Hannah Terrey of the Charities Aid Foundation says the proposal is already doing damage on the ground
Charity bodies have criticised the government’s announcement that it will consult on plans to reduce tax relief on charitable donations.
Downing Street told political journalists yesterday that it would consult on the plans, which have attracted increasing levels of criticism since they were announced in the Budget in March.
The two organisations said that fast action was needed because donors were already being put off by the proposals to limit tax relief to a quarter of an individual's income or £50,000, whichever is largest, from April 2013.
Hannah Terrey, head of policy at CAF, said Downing Street’s announcement was not new because the government had already promised to consult on the policy in the summer.
"When the policy was announced in the Budget, they were talking about speaking to charities and philanthropists and the consultation has been scheduled for summer for some weeks now – it has been on the Treasury’s website," she said. "We want quick, decisive political action rather than a long drawn-out consultation that gets kicked into the long grass. We are seeing the damage this is doing on the ground."
Using Treasury figures, CAF has calculated that the proposed cap on tax relief on charity donations would cost charities £300m in lost Gift Aid while raising only £60m for the exchequer.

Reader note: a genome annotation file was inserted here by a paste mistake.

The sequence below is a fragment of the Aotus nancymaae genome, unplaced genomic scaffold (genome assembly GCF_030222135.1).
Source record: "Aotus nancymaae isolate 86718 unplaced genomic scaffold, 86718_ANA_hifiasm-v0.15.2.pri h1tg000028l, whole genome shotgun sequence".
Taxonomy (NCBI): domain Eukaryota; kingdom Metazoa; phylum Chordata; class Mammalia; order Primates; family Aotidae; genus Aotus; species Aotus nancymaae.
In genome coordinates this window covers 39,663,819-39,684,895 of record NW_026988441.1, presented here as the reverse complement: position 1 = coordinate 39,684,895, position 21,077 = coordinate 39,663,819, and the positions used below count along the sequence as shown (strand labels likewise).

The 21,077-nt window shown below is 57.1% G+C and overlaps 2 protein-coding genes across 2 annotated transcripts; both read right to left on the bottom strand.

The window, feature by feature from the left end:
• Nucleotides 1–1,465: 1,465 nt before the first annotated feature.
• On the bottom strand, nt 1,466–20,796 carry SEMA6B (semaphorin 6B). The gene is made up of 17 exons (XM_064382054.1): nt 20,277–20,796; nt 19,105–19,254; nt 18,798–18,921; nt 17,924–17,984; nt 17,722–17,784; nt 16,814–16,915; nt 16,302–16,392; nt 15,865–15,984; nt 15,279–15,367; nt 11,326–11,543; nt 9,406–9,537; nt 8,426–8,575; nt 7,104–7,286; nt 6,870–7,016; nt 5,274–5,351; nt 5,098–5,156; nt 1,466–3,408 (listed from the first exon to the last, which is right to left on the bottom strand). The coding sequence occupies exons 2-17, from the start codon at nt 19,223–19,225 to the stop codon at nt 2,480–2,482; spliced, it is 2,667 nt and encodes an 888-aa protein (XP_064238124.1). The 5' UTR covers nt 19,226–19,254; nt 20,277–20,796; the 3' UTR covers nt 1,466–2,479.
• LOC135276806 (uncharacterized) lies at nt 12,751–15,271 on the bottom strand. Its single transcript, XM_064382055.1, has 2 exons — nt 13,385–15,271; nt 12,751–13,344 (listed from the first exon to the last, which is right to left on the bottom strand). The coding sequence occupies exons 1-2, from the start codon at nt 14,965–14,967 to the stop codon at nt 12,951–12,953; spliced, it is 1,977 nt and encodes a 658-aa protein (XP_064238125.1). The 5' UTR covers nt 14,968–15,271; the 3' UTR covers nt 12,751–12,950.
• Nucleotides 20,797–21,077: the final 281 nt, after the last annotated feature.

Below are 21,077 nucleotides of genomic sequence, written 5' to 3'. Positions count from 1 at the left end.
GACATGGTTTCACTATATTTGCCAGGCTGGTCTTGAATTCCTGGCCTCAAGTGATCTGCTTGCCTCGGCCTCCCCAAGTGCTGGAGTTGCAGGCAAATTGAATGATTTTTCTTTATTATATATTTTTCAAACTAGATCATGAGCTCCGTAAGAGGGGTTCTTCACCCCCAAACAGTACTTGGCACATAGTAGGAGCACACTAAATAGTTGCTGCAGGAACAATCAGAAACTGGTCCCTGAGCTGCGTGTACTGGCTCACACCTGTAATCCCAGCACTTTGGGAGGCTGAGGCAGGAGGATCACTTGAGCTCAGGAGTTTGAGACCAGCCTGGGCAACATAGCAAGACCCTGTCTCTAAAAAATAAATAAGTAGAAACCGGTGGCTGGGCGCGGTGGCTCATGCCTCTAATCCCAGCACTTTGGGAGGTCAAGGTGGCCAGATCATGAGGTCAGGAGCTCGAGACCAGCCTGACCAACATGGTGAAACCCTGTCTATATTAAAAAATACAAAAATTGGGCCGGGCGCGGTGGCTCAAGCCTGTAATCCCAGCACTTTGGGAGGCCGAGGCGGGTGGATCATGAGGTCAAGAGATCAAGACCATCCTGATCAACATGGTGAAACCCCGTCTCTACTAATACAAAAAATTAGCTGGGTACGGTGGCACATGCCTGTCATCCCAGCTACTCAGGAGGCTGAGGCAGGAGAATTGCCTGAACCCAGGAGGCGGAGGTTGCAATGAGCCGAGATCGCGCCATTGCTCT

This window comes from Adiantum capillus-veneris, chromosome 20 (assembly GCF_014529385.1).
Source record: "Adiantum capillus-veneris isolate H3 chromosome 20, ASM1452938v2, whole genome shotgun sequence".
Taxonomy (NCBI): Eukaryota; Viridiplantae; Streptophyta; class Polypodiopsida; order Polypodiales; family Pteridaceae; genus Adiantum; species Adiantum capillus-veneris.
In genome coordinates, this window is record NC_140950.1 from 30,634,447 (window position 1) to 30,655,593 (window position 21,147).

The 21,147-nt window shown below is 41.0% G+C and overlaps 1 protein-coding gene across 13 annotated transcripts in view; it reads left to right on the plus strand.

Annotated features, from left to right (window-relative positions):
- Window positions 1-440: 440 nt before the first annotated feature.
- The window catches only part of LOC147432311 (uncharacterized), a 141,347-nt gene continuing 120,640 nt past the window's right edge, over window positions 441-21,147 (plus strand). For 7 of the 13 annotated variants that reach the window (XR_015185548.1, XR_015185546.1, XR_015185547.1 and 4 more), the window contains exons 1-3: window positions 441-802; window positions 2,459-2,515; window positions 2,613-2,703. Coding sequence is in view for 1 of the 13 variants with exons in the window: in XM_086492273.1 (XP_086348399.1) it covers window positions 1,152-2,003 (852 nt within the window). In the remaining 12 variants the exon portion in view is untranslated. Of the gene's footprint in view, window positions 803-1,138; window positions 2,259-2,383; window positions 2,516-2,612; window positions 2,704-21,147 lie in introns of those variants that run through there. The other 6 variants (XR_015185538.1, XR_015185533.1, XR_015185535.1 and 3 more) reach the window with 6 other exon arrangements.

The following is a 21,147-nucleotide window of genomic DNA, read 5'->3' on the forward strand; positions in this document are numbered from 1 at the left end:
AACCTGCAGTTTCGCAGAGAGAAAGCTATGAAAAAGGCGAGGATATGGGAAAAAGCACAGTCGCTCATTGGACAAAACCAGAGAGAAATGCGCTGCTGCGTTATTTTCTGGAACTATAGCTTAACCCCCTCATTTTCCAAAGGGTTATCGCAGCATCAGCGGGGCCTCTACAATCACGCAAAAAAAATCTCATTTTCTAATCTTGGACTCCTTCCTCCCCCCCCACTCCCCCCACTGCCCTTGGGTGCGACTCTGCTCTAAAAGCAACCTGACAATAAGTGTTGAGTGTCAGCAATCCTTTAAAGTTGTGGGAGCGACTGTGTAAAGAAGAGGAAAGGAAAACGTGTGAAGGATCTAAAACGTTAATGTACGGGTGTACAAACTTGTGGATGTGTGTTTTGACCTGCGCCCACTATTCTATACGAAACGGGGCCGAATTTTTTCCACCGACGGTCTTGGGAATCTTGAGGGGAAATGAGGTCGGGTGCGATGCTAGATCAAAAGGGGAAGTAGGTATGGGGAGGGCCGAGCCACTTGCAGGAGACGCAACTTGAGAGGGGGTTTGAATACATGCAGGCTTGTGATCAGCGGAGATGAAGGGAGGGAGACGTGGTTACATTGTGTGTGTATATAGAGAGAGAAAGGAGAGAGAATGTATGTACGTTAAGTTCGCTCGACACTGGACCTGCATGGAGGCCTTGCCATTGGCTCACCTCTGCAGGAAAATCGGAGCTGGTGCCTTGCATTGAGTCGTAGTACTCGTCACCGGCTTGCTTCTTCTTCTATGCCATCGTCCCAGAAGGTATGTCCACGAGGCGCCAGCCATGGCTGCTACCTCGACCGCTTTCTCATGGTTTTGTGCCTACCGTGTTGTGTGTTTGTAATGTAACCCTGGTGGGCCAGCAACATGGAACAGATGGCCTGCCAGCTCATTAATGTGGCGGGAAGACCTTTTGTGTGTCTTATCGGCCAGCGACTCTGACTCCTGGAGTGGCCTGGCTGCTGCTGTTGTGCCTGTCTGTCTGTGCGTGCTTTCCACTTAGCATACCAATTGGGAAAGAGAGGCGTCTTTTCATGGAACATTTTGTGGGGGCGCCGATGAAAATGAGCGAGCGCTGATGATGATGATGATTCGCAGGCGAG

Terrey added: "That’s a conservative estimate because it does not take into account the impact of discouraging donations and jeopardising big fundraising appeals."
Sir Stephen Bubb, head of Acevo, said: "It is a typical Treasury ploy to engage people in a long discussion that does not result in anything. This needs to be resolved now because we already have evidence that donors are rethinking or holding back on donations. We need to get this resolved this week, one way or another."
Dr Harpal Kumar, chief executive of Cancer Research UK, said: "We’re urging the Chancellor to amend this measure so that charitable donations are exempted from the cap. While it’s good to see the government agreeing to consult charities, this issue needs to be resolved before then to prevent uncertainty for both charities and philanthropists."
"People who donate substantial gifts to charity are likely to be deterred by this new measure, which is completely at odds with the government’s commitment to nurture a culture of philanthropy and make it more attractive to give."
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